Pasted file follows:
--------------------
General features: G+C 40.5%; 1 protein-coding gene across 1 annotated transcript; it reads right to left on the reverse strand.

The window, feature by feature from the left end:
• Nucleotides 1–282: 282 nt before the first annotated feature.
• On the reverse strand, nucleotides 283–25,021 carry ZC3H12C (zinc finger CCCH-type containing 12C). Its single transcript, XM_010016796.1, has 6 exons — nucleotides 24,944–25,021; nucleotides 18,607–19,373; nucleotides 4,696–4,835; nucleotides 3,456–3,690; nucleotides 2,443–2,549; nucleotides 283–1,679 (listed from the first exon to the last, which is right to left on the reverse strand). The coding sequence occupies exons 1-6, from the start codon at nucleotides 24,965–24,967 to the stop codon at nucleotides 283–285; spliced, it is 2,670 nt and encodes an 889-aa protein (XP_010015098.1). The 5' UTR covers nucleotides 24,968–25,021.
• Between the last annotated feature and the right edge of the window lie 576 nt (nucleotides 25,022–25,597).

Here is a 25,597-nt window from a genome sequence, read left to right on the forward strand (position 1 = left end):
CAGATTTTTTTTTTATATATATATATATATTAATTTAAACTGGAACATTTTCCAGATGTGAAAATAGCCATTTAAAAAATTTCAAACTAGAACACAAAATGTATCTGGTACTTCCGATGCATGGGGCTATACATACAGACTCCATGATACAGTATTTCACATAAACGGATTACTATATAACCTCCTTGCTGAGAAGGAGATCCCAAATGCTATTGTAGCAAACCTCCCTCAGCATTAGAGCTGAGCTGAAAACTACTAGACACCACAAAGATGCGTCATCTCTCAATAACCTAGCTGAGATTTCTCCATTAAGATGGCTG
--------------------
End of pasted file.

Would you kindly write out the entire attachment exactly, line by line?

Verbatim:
General features: G+C 40.5%; 1 protein-coding gene across 1 annotated transcript; it reads right to left on the reverse strand.

The window, feature by feature from the left end:
• Nucleotides 1–282: 282 nt before the first annotated feature.
• On the reverse strand, nucleotides 283–25,021 carry ZC3H12C (zinc finger CCCH-type containing 12C). Its single transcript, XM_010016796.1, has 6 exons — nucleotides 24,944–25,021; nucleotides 18,607–19,373; nucleotides 4,696–4,835; nucleotides 3,456–3,690; nucleotides 2,443–2,549; nucleotides 283–1,679 (listed from the first exon to the last, which is right to left on the reverse strand). The coding sequence occupies exons 1-6, from the start codon at nucleotides 24,965–24,967 to the stop codon at nucleotides 283–285; spliced, it is 2,670 nt and encodes an 889-aa protein (XP_010015098.1). The 5' UTR covers nucleotides 24,968–25,021.
• Between the last annotated feature and the right edge of the window lie 576 nt (nucleotides 25,022–25,597).

Here is a 25,597-nt window from a genome sequence, read left to right on the forward strand (position 1 = left end):
CAGATTTTTTTTTTATATATATATATATATTAATTTAAACTGGAACATTTTCCAGATGTGAAAATAGCCATTTAAAAAATTTCAAACTAGAACACAAAATGTATCTGGTACTTCCGATGCATGGGGCTATACATACAGACTCCATGATACAGTATTTCACATAAACGGATTACTATATAACCTCCTTGCTGAGAAGGAGATCCCAAATGCTATTGTAGCAAACCTCCCTCAGCATTAGAGCTGAGCTGAAAACTACTAGACACCACAAAGATGCGTCATCTCTCAATAACCTAGCTGAGATTTCTCCATTAAGATGGCTG